Researchers in Australia say they've made a remarkable discovery, identifying for one of the first times in over a hundred years a brand new species of dolphin. And, in addition to being the latest of its kind to be uncovered, this new type of dolphin, named Tursiops australis, is also among the rarest. So far, biologists have only found a handfull of places along the coast of Australia where they exist -- and there's only thought to be around 150 of them in existence.According to a report from the Hastings Leader, the recent discovery and classification of a new dolphin species was made by Kate Charlton-Robb, a faculty member of Monash University in Victoria. The animals had been noted previously, but were originally thought to be just bottlenose dolphins. After researchers made measurements of their skulls and compared their DNA, however, they soon learned that these dolphins represented an entirely new species.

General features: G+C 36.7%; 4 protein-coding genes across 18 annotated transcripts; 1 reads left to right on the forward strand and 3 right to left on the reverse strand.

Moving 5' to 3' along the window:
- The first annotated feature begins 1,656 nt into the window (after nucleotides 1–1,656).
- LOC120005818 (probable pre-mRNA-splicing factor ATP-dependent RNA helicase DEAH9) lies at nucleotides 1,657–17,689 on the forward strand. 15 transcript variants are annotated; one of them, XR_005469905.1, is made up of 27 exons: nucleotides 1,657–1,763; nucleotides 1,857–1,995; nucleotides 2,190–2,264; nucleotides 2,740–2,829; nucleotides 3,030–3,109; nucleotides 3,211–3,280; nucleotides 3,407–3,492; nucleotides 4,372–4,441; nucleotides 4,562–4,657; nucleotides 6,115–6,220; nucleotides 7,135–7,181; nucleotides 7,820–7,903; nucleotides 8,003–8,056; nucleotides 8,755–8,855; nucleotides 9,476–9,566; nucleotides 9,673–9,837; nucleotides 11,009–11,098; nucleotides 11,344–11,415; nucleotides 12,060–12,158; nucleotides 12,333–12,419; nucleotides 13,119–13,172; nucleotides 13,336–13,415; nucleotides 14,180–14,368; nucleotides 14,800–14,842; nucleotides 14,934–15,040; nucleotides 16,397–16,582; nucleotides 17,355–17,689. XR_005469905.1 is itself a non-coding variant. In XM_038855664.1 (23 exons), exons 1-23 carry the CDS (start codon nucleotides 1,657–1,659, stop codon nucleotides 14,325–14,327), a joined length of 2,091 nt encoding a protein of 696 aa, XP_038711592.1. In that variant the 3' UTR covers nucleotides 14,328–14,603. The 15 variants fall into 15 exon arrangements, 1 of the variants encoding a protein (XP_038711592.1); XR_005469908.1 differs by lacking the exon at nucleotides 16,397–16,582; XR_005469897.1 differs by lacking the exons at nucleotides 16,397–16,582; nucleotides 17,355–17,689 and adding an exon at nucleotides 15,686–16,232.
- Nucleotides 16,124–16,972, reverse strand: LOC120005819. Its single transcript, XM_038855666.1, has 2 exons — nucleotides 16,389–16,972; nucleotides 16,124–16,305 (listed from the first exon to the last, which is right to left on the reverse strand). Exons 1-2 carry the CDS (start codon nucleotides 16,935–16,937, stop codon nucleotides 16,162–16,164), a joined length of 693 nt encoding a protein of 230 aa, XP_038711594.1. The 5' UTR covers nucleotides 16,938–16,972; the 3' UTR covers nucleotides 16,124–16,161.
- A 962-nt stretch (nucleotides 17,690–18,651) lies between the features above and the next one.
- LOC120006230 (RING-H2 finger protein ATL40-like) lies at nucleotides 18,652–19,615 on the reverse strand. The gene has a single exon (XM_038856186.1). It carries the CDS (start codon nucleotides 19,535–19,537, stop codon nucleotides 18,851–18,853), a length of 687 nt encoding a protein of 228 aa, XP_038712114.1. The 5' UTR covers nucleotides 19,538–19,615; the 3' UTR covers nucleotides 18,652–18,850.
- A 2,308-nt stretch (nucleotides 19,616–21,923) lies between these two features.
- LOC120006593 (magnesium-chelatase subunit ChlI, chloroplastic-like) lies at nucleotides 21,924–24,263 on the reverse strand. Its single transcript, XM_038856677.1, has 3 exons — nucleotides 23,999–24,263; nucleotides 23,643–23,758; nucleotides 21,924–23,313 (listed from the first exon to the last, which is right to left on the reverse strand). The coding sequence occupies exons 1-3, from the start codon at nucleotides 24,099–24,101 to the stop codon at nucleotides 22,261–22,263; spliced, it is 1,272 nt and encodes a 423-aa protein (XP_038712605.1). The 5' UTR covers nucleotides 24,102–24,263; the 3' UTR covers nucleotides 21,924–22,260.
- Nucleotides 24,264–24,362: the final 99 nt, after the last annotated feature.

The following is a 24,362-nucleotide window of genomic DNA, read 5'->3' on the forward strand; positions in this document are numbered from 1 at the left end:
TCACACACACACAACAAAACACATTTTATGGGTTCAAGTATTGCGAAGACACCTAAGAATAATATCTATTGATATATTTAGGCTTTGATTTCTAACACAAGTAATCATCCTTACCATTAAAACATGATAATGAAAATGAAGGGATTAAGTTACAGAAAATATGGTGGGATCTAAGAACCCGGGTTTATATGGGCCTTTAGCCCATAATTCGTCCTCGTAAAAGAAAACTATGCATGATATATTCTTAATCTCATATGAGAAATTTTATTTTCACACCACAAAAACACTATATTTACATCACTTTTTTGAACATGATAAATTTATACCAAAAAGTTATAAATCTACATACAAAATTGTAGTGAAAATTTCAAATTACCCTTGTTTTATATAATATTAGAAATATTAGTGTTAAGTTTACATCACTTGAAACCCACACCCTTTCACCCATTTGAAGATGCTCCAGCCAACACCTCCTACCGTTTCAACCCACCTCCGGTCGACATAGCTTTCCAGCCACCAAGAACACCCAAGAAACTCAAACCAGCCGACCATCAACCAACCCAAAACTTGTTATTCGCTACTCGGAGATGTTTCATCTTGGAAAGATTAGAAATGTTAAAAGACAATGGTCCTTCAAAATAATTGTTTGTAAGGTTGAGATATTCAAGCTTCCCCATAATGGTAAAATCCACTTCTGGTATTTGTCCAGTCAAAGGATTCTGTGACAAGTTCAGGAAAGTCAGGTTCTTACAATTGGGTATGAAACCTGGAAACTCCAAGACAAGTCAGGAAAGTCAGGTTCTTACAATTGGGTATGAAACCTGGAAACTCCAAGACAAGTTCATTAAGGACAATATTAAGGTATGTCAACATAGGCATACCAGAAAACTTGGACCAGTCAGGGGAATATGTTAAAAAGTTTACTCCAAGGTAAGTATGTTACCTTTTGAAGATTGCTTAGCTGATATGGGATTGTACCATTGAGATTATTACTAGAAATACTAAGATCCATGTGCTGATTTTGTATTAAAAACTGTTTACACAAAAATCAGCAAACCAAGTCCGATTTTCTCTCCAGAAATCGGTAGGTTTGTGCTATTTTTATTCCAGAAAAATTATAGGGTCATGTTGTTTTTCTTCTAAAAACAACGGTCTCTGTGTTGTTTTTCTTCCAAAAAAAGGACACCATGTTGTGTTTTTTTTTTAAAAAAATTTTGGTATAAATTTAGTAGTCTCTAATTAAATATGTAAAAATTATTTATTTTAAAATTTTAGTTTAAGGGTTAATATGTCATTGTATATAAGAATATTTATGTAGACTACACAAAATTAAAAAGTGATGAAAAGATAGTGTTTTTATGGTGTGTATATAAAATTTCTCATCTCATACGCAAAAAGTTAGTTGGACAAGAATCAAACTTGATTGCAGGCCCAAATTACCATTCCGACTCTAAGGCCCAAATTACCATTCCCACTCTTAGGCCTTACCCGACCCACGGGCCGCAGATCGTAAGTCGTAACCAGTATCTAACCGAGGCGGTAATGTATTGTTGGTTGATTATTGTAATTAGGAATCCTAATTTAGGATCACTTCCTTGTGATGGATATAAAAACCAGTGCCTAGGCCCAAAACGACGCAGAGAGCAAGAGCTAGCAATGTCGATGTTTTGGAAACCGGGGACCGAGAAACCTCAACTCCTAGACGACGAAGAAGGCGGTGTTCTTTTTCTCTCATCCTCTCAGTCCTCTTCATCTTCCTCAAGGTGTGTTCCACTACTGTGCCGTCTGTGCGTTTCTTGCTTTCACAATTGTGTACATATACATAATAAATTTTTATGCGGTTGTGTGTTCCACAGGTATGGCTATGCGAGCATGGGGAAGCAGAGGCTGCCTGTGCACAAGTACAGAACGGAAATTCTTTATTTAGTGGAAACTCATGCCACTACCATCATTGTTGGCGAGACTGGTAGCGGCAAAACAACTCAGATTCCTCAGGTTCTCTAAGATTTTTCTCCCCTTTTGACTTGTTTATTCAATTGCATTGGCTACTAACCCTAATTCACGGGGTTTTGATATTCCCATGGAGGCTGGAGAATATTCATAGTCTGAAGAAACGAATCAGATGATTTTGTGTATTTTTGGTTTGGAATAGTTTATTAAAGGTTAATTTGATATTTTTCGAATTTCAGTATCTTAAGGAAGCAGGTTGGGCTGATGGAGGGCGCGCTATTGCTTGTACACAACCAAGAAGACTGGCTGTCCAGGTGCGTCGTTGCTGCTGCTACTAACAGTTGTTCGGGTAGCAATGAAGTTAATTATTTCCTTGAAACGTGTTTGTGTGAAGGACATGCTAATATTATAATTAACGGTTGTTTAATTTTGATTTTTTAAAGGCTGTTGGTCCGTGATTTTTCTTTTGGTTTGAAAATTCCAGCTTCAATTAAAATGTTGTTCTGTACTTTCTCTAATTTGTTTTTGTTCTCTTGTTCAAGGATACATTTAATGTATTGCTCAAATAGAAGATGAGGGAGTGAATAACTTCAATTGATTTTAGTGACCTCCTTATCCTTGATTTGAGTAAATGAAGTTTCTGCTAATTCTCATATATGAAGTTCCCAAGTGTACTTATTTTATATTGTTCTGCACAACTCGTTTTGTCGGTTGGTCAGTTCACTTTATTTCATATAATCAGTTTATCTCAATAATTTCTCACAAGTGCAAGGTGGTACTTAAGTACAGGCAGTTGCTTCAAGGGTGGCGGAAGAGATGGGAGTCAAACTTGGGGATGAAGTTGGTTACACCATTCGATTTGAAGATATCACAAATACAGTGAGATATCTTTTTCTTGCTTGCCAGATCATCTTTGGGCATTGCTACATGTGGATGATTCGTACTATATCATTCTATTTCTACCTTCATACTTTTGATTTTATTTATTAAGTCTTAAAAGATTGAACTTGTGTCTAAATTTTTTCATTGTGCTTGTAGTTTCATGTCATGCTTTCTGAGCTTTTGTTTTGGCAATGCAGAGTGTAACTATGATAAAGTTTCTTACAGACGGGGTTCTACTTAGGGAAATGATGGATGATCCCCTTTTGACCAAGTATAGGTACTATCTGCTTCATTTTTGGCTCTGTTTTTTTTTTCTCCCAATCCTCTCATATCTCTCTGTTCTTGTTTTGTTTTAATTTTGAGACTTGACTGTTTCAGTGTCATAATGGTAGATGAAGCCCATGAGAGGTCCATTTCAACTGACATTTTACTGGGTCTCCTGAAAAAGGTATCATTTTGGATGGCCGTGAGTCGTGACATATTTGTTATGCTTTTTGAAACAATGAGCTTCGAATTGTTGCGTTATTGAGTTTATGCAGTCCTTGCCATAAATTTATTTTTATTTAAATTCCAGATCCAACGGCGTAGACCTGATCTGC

And, as Charlton-Robb points out, that doesn't happen very often.
"This is an incredibly fascinating discovery as there have only been three new dolphin species formally described and recognized since the late 1800s," she told the Leader.
"What makes this even more exciting is this dolphin species has been living right under our noses, with only two known resident populations living in Port Phillip Bay and the Gippsland Lakes in Victoria."
While the discoveries of new species, such as Tursiops australis, are helping researchers better classify the rich biodiversity of local ecosystems, it also proves that when it comes to our understanding of the natural world, we may have only scratched the surface.
Meanwhile, Charlton-Robb plans on scouring the waters around Australia and Tasmania for more groups of this, the world's newest species of dolphin.
For more on this story, visit The Hastings Leader
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